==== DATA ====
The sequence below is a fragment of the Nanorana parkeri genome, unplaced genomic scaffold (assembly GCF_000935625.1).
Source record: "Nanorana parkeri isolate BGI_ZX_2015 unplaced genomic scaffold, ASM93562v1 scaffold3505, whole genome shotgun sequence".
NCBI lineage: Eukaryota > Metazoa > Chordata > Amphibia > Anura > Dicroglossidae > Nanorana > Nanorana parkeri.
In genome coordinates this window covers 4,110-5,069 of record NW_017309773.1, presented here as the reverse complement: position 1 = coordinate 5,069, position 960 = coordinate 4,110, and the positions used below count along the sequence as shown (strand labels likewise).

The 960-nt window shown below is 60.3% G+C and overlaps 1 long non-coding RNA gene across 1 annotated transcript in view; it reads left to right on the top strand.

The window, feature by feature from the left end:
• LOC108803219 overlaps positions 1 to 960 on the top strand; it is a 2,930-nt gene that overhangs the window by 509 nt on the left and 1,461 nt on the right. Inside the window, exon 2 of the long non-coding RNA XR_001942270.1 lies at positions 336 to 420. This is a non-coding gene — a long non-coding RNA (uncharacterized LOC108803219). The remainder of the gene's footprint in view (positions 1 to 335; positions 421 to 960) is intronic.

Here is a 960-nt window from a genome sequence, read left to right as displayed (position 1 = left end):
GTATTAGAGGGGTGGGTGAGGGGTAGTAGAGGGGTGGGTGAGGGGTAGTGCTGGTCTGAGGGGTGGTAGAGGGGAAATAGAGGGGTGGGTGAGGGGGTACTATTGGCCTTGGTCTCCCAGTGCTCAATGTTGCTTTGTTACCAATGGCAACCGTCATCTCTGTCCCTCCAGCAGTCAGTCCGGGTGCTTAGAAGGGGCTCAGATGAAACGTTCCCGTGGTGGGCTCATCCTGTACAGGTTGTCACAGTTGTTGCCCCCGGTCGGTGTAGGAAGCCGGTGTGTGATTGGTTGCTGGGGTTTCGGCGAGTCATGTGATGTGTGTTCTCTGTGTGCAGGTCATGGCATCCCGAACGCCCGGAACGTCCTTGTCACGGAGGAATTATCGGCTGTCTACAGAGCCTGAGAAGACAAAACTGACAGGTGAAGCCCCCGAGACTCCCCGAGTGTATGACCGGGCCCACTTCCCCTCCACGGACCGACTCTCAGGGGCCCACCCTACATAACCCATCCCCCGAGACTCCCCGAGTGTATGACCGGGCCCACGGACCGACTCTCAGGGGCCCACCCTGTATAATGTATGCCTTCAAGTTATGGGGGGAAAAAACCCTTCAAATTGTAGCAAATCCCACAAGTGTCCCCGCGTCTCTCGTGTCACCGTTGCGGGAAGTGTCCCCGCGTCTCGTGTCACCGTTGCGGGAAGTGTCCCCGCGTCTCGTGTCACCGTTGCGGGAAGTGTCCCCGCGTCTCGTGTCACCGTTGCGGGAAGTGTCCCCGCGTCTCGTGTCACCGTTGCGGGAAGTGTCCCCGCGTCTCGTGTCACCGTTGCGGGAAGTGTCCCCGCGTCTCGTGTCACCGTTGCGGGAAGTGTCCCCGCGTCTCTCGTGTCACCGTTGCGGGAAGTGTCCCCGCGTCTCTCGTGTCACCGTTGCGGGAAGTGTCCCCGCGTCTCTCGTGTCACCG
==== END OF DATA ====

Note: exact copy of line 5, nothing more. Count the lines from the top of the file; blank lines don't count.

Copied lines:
The 960-nt window shown below is 60.3% G+C and overlaps 1 long non-coding RNA gene across 1 annotated transcript in view; it reads left to right on the top strand.